James Coffman is a registered Arizona landscape architect whose experience mixes 30-plus years of private and public sector planning and landscape architecture work with 11-plus years of teaching at Arizona State University and the University of Arkansas. He has managed and participated in over a dozen community/regional active transportation master plans in Arizona. Coffman is a co-author of the Equestrian Design Guidebook for Trails, Trailheads, and Campgrounds, published in 2007 by the National Forest Service. Other work includes a Complete Streets Guide along with designs, design guidelines, and design and construction oversight for urban trails. He was named by AzASLA as the 2012 Arizona Landscape Architect of the Year and the 2014 Educator of the Year.
Alyia Gaskins is the assistant director of programs/health for the Center for Community Investment. Previously she worked as senior associate at the National League of Cities (NLC) Institute for Youth, Education, and Families. Gaskins began her career at D.C. Hunger Solutions, an initiative of the Food Research and Action Center. She is a graduate of the Leadership Fairfax Class of 2014 and a 2015 Next City Vanguard. She is active in her community and serves on a number of boards and councils. Gaskins has a BA in Medicine, Health and Society from Vanderbilt University and a Master of Public Health degree from the University of Pittsburgh. She is currently pursuing a master's in Urban and Regional Planning from Georgetown University and is a 2017 ULI/Randall Lewis Health Mentorship Fellow.
Michelle Iqbal is a first year master's candidate at the University of Michigan School of Public Health in the Global Health Epidemiology program with a focus on sustainable community development. She earned her BA in Peace & Conflict Studies and Biology from Wayne State University in 2017. A graduate of Heritage High School, Iqbal hopes to move back to Saginaw after completing her graduate studies.
Richard Lukas has worked in community development focusing on the intersection of government affairs and urban planning for over 10 years. Currently, as director of federal grants and program development, he supports The Trust for Public Land's mission to create parks and protect land for people. Since 2012, he has been responsible for the overall vision, development, and implementation of a multi-million dollar federal grants program to support the organization's 30 state offices, funding projects that include park acquisition, design, and development in urban and metropolitan areas. Lukas holds a master's degree in Political Management from The George Washington University and a Bachelor of Arts in History and Political Science from Gettysburg College.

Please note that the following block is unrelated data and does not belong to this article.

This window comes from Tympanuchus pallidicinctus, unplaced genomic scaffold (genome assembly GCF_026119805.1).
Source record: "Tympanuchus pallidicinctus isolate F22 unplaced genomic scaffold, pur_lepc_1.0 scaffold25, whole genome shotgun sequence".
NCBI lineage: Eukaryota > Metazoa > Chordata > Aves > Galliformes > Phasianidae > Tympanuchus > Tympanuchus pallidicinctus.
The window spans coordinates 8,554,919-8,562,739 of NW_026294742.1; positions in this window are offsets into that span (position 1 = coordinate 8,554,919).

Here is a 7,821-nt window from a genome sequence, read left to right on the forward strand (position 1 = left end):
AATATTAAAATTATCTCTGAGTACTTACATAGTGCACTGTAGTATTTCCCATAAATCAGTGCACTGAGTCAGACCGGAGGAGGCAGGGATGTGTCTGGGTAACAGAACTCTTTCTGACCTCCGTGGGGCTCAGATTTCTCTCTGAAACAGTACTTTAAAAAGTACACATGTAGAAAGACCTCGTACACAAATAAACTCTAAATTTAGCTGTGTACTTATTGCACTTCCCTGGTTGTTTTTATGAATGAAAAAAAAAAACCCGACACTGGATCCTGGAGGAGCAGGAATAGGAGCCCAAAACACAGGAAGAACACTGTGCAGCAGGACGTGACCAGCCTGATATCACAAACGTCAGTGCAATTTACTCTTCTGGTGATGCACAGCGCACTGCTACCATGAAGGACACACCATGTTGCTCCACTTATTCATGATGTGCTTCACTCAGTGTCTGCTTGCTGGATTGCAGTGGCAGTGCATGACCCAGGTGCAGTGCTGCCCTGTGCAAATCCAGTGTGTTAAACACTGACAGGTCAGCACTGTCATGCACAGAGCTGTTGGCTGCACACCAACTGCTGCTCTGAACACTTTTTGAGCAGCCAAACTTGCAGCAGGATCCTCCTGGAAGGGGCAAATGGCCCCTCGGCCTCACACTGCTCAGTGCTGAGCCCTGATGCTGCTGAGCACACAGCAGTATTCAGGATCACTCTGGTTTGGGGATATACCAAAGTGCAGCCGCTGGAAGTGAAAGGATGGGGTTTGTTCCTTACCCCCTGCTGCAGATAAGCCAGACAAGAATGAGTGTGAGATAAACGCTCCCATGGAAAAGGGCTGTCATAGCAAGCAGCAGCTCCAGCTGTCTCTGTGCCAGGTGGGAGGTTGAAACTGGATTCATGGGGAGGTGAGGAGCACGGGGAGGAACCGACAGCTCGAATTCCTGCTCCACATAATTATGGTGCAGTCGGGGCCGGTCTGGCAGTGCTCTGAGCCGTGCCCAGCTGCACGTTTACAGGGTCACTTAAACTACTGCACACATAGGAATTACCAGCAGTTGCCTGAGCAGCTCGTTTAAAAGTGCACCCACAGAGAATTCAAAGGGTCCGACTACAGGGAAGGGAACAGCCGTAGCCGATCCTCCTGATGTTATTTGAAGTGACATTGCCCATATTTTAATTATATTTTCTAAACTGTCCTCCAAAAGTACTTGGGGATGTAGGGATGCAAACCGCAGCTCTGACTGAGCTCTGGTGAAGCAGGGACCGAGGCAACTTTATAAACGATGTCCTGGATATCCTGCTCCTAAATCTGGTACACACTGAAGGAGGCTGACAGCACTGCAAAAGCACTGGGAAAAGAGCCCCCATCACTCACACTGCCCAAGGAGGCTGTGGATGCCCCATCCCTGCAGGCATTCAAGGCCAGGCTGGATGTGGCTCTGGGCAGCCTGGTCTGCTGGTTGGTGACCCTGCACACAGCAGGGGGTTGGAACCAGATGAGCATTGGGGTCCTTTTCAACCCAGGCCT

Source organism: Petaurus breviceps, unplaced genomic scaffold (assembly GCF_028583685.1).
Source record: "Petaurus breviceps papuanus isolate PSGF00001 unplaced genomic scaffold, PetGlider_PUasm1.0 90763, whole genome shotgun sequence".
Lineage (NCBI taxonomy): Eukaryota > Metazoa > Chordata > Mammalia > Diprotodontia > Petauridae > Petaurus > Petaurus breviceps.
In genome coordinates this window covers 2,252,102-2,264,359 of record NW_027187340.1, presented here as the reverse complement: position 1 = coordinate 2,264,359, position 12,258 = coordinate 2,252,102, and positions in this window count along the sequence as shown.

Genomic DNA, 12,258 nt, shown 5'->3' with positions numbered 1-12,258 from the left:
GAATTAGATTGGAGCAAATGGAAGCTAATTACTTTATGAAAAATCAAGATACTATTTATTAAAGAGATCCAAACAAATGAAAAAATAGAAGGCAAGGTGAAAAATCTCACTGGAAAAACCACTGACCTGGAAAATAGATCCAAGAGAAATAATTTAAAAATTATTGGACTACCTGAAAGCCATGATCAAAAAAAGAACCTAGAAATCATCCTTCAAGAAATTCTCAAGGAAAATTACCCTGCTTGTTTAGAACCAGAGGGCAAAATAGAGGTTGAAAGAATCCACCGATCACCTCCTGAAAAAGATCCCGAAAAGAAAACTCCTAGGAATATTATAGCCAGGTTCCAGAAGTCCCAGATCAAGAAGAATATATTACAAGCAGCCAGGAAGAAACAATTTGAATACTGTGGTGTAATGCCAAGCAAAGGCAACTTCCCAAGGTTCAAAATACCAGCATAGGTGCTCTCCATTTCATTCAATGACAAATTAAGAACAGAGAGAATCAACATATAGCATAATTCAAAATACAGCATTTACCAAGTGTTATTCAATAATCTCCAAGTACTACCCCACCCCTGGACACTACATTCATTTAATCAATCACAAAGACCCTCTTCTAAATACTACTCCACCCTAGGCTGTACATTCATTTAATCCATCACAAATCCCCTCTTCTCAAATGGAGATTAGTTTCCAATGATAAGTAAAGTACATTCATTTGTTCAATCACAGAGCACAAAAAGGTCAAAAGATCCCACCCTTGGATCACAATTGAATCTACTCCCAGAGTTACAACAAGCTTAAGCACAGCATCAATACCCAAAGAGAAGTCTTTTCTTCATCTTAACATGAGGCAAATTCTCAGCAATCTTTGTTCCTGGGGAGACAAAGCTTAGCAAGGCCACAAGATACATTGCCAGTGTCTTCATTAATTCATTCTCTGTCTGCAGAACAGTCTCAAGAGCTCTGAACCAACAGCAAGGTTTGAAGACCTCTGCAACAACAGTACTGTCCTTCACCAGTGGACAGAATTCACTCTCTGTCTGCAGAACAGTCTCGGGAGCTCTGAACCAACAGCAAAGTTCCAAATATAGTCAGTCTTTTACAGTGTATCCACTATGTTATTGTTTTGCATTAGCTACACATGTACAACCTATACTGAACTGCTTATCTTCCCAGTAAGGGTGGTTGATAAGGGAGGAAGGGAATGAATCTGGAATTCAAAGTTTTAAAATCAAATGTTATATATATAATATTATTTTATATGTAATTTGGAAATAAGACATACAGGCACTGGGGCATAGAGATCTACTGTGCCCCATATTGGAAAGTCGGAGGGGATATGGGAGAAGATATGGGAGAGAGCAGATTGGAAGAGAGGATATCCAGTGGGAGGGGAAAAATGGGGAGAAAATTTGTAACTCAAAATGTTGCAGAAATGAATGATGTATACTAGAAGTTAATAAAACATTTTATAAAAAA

Michael Tunte, AICP, PLA, LEED GA
Michael Tunte is an associate, landscape architect, urban designer, and planner with Design Workshop. He has designed award-winning projects, lectured at universities, and served as an adviser to numerous clients and communities. He is committed to producing outstanding work by understanding what it means to design and build the best landscapes and public spaces in each setting and climate. Tunte graduated from Michigan State University with a Bachelor of Arts degree in Landscape Architecture as an ASLA Student Honor Award winner. He also holds a Master of Urban Design degree from the University of California-Berkeley, where he was a Gadsby Trudgett Scholarship recipient as well as a University of California Fellowship recipient.
The Rev. Jacqueline V. Norris resides in Prince George's County and is an ordained elder in the African Methodist Episcopal Church. She is a 2016 alumna of the EPA Region 4 Environmental Justice Academy. Norris returned to the academy to become a certified Environmental Justice Academy Train-the-Trainer, so she could assist low-income, marginalized, and disenfranchised communities engage their governments and other key political, religious, nongovernmental, and academic partners. Norris has worked at the Health & Human Services section, White House Consumer Affairs, Office of Program Planning & Consumer Outreach. Today, she works with marginalized groups, governments, churches, and non-governmental groups to ensure environmental social equity.